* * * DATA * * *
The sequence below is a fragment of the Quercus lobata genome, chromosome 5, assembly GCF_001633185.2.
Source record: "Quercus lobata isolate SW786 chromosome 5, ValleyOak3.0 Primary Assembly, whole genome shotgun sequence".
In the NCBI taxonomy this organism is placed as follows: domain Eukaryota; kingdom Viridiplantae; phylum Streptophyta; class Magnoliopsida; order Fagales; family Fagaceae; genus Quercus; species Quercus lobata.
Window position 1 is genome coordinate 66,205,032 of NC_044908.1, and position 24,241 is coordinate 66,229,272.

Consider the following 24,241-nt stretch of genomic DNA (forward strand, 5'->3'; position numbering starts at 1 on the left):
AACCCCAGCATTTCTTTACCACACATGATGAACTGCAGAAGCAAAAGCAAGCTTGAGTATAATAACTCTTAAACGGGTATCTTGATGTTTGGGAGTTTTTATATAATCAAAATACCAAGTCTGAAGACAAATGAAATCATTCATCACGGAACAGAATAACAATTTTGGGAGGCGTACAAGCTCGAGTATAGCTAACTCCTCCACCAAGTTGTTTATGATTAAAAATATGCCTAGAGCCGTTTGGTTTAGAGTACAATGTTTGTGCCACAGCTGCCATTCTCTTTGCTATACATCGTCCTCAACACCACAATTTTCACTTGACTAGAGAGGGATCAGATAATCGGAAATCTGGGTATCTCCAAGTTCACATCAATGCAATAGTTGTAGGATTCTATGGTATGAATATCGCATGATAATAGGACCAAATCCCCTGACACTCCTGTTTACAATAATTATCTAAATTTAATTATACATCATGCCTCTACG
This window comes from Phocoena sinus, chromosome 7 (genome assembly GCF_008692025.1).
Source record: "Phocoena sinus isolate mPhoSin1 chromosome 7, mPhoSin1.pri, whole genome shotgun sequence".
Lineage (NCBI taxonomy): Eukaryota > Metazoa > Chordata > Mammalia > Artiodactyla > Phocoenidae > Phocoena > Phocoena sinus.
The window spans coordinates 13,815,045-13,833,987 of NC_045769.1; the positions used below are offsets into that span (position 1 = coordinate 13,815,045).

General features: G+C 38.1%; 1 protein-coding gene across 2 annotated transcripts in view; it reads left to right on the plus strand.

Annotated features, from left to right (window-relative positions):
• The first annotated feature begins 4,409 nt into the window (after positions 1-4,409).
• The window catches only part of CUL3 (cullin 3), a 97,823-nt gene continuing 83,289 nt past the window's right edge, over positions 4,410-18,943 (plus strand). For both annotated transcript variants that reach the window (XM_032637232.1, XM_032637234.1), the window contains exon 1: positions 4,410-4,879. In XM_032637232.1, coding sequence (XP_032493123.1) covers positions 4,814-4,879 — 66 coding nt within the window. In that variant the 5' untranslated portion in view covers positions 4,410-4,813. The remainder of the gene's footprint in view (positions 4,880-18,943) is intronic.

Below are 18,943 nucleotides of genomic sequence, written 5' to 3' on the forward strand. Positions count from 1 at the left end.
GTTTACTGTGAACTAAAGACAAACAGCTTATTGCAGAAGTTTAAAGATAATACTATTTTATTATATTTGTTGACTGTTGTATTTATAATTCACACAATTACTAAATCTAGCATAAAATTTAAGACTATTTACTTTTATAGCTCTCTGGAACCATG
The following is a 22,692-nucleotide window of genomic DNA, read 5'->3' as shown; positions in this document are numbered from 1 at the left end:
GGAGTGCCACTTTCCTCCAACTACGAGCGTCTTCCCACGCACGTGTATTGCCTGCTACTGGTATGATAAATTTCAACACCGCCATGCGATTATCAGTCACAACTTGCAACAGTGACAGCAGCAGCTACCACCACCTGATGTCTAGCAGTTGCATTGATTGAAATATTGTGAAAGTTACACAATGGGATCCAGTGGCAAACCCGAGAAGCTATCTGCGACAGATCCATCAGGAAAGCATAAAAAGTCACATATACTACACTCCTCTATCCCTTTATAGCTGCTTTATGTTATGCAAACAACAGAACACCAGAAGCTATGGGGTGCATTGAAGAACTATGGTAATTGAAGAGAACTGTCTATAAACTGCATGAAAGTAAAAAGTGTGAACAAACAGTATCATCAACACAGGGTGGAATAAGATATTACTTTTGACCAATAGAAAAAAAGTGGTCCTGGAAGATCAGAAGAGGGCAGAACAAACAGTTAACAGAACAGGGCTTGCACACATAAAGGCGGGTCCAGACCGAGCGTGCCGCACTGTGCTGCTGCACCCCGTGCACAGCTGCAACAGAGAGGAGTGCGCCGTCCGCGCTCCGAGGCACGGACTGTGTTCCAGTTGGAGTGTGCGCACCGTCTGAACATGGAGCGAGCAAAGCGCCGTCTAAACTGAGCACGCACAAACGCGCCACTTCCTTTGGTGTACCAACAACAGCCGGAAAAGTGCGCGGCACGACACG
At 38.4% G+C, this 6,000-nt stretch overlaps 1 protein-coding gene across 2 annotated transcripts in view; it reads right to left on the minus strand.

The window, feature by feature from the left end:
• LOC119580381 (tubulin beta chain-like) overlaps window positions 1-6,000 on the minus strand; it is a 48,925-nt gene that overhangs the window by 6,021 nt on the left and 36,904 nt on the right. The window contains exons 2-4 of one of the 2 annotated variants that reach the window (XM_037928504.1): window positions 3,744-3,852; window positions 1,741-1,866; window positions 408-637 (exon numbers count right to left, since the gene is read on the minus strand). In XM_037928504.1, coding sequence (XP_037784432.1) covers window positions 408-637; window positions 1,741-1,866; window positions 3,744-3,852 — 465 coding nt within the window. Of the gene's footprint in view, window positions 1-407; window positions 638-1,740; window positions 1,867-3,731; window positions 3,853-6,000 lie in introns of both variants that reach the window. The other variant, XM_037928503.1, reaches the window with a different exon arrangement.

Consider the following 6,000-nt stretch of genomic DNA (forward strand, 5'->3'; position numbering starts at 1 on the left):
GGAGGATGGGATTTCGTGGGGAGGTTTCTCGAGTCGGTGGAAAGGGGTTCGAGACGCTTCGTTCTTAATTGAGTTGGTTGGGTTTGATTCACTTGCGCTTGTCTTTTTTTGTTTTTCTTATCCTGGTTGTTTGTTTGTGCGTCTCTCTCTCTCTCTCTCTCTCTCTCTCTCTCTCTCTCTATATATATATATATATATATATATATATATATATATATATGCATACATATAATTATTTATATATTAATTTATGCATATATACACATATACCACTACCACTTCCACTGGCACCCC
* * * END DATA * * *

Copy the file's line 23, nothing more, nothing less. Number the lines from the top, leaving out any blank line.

GGAGGATGGGATTTCGTGGGGAGGTTTCTCGAGTCGGTGGAAAGGGGTTCGAGACGCTTCGTTCTTAATTGAGTTGGTTGGGTTTGATTCACTTGCGCTTGTCTTTTTTTGTTTTTCTTATCCTGGTTGTTTGTTTGTGCGTCTCTCTCTCTCTCTCTCTCTCTCTCTCTCTCTCTCTCTATATATATATATATATATATATATATATATATATATATATGCATACATATAATTATTTATATATTAATTTATGCATATATACACATATACCACTACCACTTCCACTGGCACCCC